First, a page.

Gregor McGregor

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For those of a similar name, see Gregor MacGregor (disambiguation).
The Honourable
Gregor McGregor
Gregor McGregor1.jpg
Senator for South Australia
In office
30 March 1901 – 30 July 1914
Personal details
Born (1848-10-18)18 October 1848
Argyll, Scotland
Died 13 August 1914(1914-08-13) (aged 65)
Unley, South Australia
Nationality Scottish Australian
Political party Australian Labor Party
Spouse(s) Julia Anna Steggall
Sarah Ann Brock
Occupation Labourer, unionist

The Hon. Gregor McGregor (18 October 1848 – 13 August 1914) was an influential Australian politician and trade union leader of the late nineteenth and early twentieth century.

Born in Kilmun, Argyll, Scotland, McGregor worked in the Glasgow ship building yards prior to his emigration to the colony of South Australia in 1877. Initially working as a builder's labourer and a gardener, McGregor became involved in the union movement, rising to the position of President and Secretary of the United Builders Labourers' Association and President of the Trades and Labour Council, which inevitably led to his involvement in the formation of the Labor Party, and served as President of the United Labor Party in 1893/94.[1]

Although suffering from deteriorating eyesight that would eventually leave him legally blind, McGregor became one of the first Australian Labor Members of Parliament when he was elected as a Member of the South Australian Legislative Council in 1894, serving in the Council until his resignation in May 1901 in order to accept a position as a Senator for South Australia. He compensated for his blindness with a memory described as "astounding", able to recite lengthy passages perfectly after hearing them read, usually by his mother-in law.[2] As a Senator, McGregor served in Australian Labor Party government cabinets as Vice-President of the Executive Council prior to his death in 1914. He served as the party's first leader in the Senate and first Deputy Leader (at the time, the two posts were equivalent).[1]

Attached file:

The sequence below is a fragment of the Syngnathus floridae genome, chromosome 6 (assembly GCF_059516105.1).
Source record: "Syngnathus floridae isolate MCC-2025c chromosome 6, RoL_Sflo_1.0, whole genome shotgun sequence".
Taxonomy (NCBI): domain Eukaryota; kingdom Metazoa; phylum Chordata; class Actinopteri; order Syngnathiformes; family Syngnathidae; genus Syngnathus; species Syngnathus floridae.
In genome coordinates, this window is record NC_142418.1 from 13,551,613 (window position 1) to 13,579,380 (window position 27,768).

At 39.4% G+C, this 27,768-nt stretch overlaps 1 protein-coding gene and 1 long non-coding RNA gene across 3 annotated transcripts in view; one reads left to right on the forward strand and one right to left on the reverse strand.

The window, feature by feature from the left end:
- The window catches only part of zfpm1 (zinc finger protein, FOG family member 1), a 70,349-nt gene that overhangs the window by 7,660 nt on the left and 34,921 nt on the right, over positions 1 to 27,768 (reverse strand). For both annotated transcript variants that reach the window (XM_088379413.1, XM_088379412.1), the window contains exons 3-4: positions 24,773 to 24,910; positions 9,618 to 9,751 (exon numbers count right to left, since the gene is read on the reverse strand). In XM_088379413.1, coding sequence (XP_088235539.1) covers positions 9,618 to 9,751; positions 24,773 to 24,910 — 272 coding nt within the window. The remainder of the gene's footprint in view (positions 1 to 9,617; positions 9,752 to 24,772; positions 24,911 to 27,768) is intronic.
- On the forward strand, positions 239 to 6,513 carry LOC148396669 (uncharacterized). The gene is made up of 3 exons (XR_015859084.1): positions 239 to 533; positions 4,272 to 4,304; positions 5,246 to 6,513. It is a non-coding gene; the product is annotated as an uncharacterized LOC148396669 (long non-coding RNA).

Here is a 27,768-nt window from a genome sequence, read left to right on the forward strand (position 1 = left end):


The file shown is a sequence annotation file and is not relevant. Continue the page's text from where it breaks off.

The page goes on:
McGregor married twice but had no children. He died of a heart condition at his home in Unley, survived by his second wife and stepson.[1]

Group photograph of all Federal Labour[3] Party MPs elected at the inaugural 1901 election, including Chris Watson, Andrew Fisher, Billy Hughes, Frank Tudor, and King O'Malley. McGregor is seated in a chair at front, third from left.

References[edit]

  1. ^ a b c Grainger, G. C. (1986). "McGregor, Gregor (1848 - 1914)". Australian Dictionary of Biography. Canberra: Australian National University. Retrieved 2008-01-14. 
  2. ^ Simms, M. (ed.) 1901: The forgotten election. University of Queensland Press, Brisbane. ISBN 0-7022-3302-1.
  3. ^ As noted further on in the article the spelling of "Labor" in "Australian Labor Party" was not adopted by the party until 1912.
Political offices
Preceded by
Thomas Playford
Vice-President of the Executive Council
1904
Succeeded by
James Drake
Preceded by
Robert Best
Vice-President of the Executive Council
1908–1909
Succeeded by
Edward Millen
Preceded by
Edward Millen
Vice-President of the Executive Council
1910–1913
Succeeded by
James McColl
Party political offices
New title Deputy Leader of the Australian Labor Party
1901–1914
Succeeded by
Billy Hughes
Leader of the Australian Labor Party in the Senate
1901–1916
Succeeded by
George Pearce